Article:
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Michael Goodman, MD, and Amy Makley, MD, 2011-2012 chief surgery residents UC.
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Michael Goodman, MD, and Amy Makley, MD, 2011-2012 chief surgery residents UC.
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Jocelyn Collins, MD, assistant professor of surgery, with Bradley Davis, MD, general surgery residency director.
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Publish Date: 03/15/12
Media Contact: AHC Public Relations, (513) 558-4553
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UC's Chief Surgery Residents Reflect on Match Day, Life After Residency

Match Day—the day new medical school graduates learn which residency program they were accepted into—seems like a century ago for 2012 chief surgery residents Amy Makley, MD, and Michael Goodman, MD. 

"It was absolutely nerve-racking. I was one of the last 10 to get called … I sat through Michael matching at UC and another person we thought would match here who didn’t so there were so many emotions swirling,” recalls Makley. "Fortunately, when it was called I got my No. 1 choice—UC—so the wait was worth it.”

They agree that the magnitude of your new responsibility as a surgery resident doesn’t truly hit you until your first nurse call or order as an intern—and you are solely responsible for answering the call. 

On the eve of that monumental day in careers of future physicians and surgeons across the United States, Makley and Goodman say their best advice is to foster those relationships with your fellow residents.

"Those people you are thrown in with will become your closest friends and confidants and your support system. You live and breathe the hospital and caring for patients together every day and you ride through it all together—good and bad,” says Makley. 

Goodman adds: "Relax for the next couple of months, but be ready for the marathon when residency starts. It’s a big jump from being a fourth-year med student to a resident. You get the title of doctor but you don’t really feel it until you’re in the role. The more you can mentally prepare for that, the better off you’ll be.”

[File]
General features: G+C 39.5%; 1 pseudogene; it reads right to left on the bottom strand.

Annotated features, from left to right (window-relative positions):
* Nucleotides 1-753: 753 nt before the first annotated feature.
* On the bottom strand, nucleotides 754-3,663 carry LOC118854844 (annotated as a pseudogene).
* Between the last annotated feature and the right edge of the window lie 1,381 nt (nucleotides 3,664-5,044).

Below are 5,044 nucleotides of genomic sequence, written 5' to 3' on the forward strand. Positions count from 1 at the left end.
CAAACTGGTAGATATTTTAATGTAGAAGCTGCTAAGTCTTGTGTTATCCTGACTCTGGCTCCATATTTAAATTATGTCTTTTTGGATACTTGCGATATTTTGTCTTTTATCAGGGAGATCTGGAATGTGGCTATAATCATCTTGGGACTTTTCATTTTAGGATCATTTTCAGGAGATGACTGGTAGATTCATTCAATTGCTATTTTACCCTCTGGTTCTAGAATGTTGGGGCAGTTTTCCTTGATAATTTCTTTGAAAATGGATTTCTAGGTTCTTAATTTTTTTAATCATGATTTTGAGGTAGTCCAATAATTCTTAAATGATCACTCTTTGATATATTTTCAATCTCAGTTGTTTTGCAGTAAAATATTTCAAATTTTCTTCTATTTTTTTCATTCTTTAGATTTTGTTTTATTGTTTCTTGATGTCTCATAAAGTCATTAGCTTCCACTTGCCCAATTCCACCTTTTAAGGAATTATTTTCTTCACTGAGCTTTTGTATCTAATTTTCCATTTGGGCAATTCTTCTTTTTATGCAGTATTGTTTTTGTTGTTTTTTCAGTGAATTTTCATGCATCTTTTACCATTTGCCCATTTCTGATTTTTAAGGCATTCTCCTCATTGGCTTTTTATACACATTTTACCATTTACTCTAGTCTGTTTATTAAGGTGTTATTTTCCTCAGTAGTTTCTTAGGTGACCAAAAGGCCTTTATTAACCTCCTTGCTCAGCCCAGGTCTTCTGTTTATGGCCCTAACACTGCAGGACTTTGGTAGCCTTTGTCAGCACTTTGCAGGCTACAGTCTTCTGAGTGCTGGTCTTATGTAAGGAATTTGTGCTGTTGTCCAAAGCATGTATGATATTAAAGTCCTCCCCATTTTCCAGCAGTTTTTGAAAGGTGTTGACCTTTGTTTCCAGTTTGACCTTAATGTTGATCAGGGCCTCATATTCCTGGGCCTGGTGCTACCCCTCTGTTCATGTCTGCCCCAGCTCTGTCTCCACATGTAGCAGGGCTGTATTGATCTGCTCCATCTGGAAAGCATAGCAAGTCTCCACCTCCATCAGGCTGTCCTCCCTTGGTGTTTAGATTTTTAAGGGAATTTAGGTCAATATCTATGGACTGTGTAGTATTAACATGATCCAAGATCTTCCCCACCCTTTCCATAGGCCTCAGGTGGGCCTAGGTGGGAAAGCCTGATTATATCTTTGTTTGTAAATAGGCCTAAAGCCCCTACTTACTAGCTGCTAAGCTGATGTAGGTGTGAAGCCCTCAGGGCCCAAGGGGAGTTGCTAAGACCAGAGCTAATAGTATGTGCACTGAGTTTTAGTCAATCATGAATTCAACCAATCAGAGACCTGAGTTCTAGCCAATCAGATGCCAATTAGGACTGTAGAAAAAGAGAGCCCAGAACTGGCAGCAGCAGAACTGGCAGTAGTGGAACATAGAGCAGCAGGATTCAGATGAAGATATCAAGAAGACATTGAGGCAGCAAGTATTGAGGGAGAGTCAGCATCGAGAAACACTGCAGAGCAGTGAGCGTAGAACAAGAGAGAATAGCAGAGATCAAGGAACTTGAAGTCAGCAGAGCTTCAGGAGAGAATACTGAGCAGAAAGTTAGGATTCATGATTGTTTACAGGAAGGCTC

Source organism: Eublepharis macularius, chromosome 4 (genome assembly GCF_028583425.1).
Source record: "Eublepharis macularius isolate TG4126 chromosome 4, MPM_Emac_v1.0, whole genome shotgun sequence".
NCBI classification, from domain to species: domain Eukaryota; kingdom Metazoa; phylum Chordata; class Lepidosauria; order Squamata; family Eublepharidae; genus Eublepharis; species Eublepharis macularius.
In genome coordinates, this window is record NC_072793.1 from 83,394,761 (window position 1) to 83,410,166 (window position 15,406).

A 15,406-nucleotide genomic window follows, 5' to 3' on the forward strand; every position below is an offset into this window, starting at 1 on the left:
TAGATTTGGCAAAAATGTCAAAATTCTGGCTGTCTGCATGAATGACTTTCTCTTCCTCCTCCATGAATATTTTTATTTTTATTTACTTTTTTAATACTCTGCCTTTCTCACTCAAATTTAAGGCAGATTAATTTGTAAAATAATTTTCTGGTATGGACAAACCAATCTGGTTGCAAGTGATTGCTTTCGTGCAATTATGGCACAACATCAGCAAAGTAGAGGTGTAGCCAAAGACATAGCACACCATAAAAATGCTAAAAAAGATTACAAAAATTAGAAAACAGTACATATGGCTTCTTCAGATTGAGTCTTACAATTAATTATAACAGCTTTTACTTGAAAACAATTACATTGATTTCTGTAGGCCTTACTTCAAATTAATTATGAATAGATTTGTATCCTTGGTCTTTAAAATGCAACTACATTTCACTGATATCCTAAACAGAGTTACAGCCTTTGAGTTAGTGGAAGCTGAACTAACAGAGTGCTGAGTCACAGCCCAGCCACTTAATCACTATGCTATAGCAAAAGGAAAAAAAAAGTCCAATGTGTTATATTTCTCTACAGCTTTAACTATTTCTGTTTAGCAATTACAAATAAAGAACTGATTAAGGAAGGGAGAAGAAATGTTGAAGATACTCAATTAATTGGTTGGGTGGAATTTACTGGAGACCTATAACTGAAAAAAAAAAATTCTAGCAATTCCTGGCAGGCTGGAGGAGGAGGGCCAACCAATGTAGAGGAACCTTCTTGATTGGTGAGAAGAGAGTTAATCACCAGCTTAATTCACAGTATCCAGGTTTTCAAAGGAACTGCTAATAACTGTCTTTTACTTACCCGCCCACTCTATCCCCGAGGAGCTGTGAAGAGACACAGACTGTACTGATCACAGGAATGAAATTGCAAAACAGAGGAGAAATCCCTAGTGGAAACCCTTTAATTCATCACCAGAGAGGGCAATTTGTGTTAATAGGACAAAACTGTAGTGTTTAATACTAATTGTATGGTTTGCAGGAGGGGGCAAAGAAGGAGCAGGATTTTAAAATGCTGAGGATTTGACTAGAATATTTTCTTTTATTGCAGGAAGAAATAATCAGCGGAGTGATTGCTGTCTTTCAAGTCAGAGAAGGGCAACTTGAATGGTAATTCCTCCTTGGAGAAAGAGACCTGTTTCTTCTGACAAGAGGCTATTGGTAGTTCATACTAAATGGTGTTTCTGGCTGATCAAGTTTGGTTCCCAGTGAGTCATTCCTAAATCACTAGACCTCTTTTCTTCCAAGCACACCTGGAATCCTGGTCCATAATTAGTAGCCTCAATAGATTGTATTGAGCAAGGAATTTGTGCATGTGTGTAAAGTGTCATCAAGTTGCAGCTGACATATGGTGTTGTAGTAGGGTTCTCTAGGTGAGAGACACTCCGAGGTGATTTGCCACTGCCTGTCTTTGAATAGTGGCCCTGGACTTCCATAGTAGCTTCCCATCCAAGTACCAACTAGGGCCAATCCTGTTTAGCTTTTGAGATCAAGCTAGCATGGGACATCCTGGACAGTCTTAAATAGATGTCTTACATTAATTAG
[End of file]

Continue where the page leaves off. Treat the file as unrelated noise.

Choosing the UC College of Medicine
Ohio born and raised, Makley grew up in Troy near Dayton and completed her bachelor’s in chemistry at the University of Dayton. She wanted to stay close to home, so she applied for medical school at the UC College of Medicine and subsequently matched for general surgery residency.

"The students who were ahead of me in undergrad and came to UC for medical school were the type of people I wanted to associate with and be like. UC had that same ‘good people’ community feel as UD,” recalls Makley. "I didn’t know what I wanted to do going into medical school, so it was important to choose a medical program that offered good breadth of options but that was also relatively close to home. UC was a great fit.”

Although Goodman’s path to UC wasn’t as direct as Makley’s, he ultimately chose the program for the same reasons: a quality, diverse curriculum that was close to family. During his senior year of undergrad at Duke University, Goodman met the woman who ended up becoming his wife. Two years into medical training at Albany Medical College, he transferred to UC so they could be closer to her family.

"I knew UC had a quality medical training program that was more likely to result in me matching for surgical residency in Cincinnati,” says Goodman. "It was an unexpected choice for an East Coast guy like me, but it has turned out to be a great move. Beyond medicine, I told my wife that my requirements for a city were pro football, pro baseball and college basketball … Cincinnati met those requirements and it gave us access to family who could help with our kids.” 

The Next Step — Trauma Fellowships